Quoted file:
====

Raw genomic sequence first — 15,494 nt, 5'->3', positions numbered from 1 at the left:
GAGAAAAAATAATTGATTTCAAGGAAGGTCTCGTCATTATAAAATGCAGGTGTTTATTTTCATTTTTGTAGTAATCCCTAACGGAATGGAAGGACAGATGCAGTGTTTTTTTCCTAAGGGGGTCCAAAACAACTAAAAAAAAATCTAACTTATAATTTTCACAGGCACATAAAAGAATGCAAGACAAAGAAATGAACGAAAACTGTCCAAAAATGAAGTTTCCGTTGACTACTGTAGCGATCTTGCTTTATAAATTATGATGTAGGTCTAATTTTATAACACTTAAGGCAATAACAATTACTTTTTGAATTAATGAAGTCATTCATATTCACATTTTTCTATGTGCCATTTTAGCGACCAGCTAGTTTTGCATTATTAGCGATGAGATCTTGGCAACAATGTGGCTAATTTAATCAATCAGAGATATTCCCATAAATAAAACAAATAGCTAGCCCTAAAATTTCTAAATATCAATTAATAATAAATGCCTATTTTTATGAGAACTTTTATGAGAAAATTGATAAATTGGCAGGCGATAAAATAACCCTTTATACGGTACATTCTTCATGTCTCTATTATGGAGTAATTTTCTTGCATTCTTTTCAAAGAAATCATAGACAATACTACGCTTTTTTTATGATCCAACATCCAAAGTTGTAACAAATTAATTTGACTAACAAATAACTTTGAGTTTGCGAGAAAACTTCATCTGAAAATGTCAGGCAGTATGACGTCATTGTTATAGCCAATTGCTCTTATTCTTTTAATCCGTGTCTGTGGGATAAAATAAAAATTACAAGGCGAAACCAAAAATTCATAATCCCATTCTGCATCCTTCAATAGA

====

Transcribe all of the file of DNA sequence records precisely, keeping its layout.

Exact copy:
Raw genomic sequence first — 15,494 nt, 5'->3', positions numbered from 1 at the left:
GAGAAAAAATAATTGATTTCAAGGAAGGTCTCGTCATTATAAAATGCAGGTGTTTATTTTCATTTTTGTAGTAATCCCTAACGGAATGGAAGGACAGATGCAGTGTTTTTTTCCTAAGGGGGTCCAAAACAACTAAAAAAAAATCTAACTTATAATTTTCACAGGCACATAAAAGAATGCAAGACAAAGAAATGAACGAAAACTGTCCAAAAATGAAGTTTCCGTTGACTACTGTAGCGATCTTGCTTTATAAATTATGATGTAGGTCTAATTTTATAACACTTAAGGCAATAACAATTACTTTTTGAATTAATGAAGTCATTCATATTCACATTTTTCTATGTGCCATTTTAGCGACCAGCTAGTTTTGCATTATTAGCGATGAGATCTTGGCAACAATGTGGCTAATTTAATCAATCAGAGATATTCCCATAAATAAAACAAATAGCTAGCCCTAAAATTTCTAAATATCAATTAATAATAAATGCCTATTTTTATGAGAACTTTTATGAGAAAATTGATAAATTGGCAGGCGATAAAATAACCCTTTATACGGTACATTCTTCATGTCTCTATTATGGAGTAATTTTCTTGCATTCTTTTCAAAGAAATCATAGACAATACTACGCTTTTTTTATGATCCAACATCCAAAGTTGTAACAAATTAATTTGACTAACAAATAACTTTGAGTTTGCGAGAAAACTTCATCTGAAAATGTCAGGCAGTATGACGTCATTGTTATAGCCAATTGCTCTTATTCTTTTAATCCGTGTCTGTGGGATAAAATAAAAATTACAAGGCGAAACCAAAAATTCATAATCCCATTCTGCATCCTTCAATAGA